David Hockney ‘Britain’s most expensive living artist’ (1937-) made a snap decision at the outbreak of Covid. Travelling to Normandy from his home in California his express intention was to capture the arrival of Spring – nature couldn’t be cancelled by the pandemic.
Staying in a small wattle and daub house surrounded by four acres of countryside, he observed the blossoming of a new year frame by frame as spring emerged and took hold with all its drama and glory.
Hockney had first depicted this ‘most classical of subjects’ in his native Yorkshire in 2011 in a fifty two part work. This was the first time he took to his iPad and a show was later organised at the RA. Two years later he was back again working this time in charcoal on paper.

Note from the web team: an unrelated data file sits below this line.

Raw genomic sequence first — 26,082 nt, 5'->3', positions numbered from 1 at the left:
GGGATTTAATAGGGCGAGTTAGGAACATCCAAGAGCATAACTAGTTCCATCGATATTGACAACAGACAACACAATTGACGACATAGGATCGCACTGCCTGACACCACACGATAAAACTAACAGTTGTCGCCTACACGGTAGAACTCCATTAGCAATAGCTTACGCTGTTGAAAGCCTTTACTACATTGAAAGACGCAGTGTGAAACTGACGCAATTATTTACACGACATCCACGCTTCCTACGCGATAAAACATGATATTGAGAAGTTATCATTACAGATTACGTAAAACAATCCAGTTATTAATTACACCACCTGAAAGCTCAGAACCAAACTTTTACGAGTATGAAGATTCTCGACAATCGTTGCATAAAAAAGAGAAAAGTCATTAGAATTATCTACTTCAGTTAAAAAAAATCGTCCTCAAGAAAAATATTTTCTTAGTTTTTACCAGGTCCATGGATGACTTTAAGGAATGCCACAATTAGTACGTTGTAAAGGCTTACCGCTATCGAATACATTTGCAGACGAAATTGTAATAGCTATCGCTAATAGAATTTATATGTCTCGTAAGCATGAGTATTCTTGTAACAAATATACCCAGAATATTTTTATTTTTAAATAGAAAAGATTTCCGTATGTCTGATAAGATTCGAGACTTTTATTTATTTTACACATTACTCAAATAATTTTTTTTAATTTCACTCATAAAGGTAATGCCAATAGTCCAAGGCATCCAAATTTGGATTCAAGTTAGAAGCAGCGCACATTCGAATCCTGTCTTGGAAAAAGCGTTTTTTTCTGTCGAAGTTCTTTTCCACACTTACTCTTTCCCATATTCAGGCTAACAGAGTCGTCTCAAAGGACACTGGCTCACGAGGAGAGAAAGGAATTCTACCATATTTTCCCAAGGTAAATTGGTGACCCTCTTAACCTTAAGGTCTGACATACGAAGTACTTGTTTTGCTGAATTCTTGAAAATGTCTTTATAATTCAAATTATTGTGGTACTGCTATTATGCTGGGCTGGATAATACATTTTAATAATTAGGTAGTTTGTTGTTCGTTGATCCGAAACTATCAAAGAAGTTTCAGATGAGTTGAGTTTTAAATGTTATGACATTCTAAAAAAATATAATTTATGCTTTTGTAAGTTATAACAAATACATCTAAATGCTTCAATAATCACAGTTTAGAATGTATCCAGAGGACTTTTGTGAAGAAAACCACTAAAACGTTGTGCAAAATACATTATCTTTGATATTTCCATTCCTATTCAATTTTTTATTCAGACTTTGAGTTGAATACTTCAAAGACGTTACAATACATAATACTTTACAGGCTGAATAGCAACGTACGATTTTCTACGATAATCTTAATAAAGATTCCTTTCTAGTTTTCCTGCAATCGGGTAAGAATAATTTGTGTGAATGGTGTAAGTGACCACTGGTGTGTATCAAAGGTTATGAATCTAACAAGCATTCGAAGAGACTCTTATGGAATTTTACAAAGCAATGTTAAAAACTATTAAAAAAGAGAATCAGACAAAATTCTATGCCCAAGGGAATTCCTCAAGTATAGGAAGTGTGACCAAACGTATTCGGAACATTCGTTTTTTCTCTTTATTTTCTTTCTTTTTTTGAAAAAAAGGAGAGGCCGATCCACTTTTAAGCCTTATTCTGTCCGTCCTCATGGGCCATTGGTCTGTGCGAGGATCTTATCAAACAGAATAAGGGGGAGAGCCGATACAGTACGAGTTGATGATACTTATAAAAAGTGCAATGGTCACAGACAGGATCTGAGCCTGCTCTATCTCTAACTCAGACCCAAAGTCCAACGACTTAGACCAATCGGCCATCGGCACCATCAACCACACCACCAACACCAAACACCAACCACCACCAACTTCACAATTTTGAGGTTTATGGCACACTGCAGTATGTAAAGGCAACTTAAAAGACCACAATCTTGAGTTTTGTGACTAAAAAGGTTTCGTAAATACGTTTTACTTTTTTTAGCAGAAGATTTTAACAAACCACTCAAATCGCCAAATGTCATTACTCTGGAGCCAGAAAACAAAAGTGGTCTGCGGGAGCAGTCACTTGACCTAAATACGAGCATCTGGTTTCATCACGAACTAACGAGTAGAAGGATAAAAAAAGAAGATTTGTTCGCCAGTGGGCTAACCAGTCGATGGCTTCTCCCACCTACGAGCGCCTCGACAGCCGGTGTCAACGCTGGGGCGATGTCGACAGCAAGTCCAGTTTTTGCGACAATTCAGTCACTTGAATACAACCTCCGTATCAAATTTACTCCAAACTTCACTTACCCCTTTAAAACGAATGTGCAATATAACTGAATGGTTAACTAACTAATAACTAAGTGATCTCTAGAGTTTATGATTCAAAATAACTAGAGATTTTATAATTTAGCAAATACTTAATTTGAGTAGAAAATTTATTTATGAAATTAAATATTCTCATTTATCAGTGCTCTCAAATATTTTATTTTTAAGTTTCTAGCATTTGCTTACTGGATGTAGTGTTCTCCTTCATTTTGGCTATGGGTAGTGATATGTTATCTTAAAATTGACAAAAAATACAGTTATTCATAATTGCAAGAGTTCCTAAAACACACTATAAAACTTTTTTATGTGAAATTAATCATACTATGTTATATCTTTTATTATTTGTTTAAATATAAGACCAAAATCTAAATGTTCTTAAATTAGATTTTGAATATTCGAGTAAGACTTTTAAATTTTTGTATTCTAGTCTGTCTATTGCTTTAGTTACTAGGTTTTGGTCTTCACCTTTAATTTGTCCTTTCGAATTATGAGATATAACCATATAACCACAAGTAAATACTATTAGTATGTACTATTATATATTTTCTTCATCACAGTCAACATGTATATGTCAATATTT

The Arrival of Spring in Normandy sees him taking to his iPad again but this time with a new app, adapted and developed to his specific requirements, allowing a freedom of expression and mobility to capture the fresh zinging elements in a ‘naif’ style that perfectly compliments foliage and flower, from March until July 2020. Working very much like the French Impressionists two hundred years ago, his pictures are captured ‘en plain air’, just like Monet in nearby Giverny. There is also an animated work featuring gentle rain falling a meadow. At 86 the much loved painter is still inspired and inspiring. MT
The Arrival of Spring in Normandy – is now showing at London’s Royal Academy of Arts